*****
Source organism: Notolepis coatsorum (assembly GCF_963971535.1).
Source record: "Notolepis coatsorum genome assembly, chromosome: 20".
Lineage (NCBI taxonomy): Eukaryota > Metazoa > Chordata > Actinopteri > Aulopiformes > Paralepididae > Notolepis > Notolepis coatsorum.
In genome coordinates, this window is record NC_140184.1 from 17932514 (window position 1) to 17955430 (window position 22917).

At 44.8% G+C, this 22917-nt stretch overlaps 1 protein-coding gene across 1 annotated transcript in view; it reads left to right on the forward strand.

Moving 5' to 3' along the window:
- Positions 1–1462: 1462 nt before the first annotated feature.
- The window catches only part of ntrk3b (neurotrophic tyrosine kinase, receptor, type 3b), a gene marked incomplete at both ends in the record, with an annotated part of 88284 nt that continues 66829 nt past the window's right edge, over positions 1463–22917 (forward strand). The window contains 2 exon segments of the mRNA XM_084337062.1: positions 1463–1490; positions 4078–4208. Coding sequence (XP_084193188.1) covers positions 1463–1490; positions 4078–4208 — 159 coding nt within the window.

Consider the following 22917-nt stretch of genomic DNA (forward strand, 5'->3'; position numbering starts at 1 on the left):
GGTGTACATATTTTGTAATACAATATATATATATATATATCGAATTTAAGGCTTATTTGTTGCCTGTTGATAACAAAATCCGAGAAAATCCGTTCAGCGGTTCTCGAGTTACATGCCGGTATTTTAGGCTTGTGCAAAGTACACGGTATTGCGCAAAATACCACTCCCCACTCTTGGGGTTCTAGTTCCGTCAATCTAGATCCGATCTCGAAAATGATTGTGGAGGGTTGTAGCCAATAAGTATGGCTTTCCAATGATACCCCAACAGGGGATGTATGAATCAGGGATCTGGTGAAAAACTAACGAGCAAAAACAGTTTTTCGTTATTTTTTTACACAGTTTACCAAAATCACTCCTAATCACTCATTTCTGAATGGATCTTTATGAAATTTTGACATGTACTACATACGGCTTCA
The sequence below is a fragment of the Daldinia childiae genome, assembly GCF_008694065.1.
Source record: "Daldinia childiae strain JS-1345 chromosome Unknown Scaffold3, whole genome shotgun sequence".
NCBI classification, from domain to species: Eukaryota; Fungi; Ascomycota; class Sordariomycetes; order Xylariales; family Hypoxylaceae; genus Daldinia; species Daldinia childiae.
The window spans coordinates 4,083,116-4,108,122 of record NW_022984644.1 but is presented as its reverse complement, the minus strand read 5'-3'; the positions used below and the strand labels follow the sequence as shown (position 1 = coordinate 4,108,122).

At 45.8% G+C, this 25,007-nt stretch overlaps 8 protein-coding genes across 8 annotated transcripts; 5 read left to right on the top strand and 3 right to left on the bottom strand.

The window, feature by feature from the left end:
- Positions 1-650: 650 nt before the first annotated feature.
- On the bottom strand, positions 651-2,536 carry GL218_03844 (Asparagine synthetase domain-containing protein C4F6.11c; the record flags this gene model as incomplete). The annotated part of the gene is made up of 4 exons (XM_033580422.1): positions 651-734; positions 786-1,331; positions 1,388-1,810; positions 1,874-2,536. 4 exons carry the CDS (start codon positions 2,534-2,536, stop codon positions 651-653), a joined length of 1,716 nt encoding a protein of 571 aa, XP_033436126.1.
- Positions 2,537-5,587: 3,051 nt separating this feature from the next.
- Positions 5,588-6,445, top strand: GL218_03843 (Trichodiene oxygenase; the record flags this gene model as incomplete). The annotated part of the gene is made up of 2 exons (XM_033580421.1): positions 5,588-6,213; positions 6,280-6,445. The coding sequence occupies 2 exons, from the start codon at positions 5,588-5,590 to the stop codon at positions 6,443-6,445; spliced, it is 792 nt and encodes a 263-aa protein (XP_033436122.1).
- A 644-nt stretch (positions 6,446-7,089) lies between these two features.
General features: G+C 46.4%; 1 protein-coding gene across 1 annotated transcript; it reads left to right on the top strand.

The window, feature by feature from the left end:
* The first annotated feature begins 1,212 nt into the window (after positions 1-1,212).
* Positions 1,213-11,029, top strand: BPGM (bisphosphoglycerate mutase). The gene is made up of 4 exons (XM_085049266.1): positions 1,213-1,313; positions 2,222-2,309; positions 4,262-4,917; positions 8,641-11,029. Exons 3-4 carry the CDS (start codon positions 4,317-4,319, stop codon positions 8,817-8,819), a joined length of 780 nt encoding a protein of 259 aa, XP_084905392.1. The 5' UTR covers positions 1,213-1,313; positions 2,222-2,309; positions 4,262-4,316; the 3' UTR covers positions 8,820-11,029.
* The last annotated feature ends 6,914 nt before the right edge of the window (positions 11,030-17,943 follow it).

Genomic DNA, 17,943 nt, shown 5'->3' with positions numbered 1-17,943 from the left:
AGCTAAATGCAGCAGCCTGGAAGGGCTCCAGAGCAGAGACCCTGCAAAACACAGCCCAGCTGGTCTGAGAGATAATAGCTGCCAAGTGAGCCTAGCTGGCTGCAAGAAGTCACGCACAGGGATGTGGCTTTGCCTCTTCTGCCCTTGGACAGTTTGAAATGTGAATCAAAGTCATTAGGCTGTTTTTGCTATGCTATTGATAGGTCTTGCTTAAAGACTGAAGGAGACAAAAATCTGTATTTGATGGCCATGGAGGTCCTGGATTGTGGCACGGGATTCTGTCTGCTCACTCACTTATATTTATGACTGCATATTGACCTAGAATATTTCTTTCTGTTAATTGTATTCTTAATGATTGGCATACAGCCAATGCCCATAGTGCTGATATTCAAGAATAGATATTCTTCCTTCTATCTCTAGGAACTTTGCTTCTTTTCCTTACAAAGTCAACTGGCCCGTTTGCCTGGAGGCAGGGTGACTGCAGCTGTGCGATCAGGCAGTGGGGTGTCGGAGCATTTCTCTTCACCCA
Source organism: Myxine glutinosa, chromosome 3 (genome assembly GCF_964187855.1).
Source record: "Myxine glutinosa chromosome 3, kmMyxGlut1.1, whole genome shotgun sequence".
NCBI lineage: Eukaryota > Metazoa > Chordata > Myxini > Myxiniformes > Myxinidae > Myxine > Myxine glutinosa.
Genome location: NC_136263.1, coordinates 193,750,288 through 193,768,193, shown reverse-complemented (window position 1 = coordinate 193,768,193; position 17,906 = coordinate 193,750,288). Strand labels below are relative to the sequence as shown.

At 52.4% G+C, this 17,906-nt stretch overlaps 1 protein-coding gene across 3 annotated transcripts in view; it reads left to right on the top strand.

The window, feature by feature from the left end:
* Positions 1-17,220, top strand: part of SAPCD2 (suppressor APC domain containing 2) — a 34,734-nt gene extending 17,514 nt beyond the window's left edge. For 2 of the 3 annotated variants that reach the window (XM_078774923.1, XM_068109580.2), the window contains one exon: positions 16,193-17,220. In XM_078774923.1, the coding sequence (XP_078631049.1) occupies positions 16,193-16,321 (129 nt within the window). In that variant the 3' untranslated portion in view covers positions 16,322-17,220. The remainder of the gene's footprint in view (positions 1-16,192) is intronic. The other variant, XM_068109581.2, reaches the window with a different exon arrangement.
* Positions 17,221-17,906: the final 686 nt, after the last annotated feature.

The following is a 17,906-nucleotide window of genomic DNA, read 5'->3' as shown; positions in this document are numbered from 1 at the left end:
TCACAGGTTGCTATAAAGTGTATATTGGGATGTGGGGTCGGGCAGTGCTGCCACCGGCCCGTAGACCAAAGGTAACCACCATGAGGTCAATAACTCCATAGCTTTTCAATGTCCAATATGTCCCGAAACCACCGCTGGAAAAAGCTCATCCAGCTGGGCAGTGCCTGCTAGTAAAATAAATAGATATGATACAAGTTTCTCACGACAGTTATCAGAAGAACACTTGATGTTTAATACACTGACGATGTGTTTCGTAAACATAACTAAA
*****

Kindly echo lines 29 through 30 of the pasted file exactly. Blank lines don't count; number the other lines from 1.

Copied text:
Source organism: Myxine glutinosa, chromosome 3 (genome assembly GCF_964187855.1).
Source record: "Myxine glutinosa chromosome 3, kmMyxGlut1.1, whole genome shotgun sequence".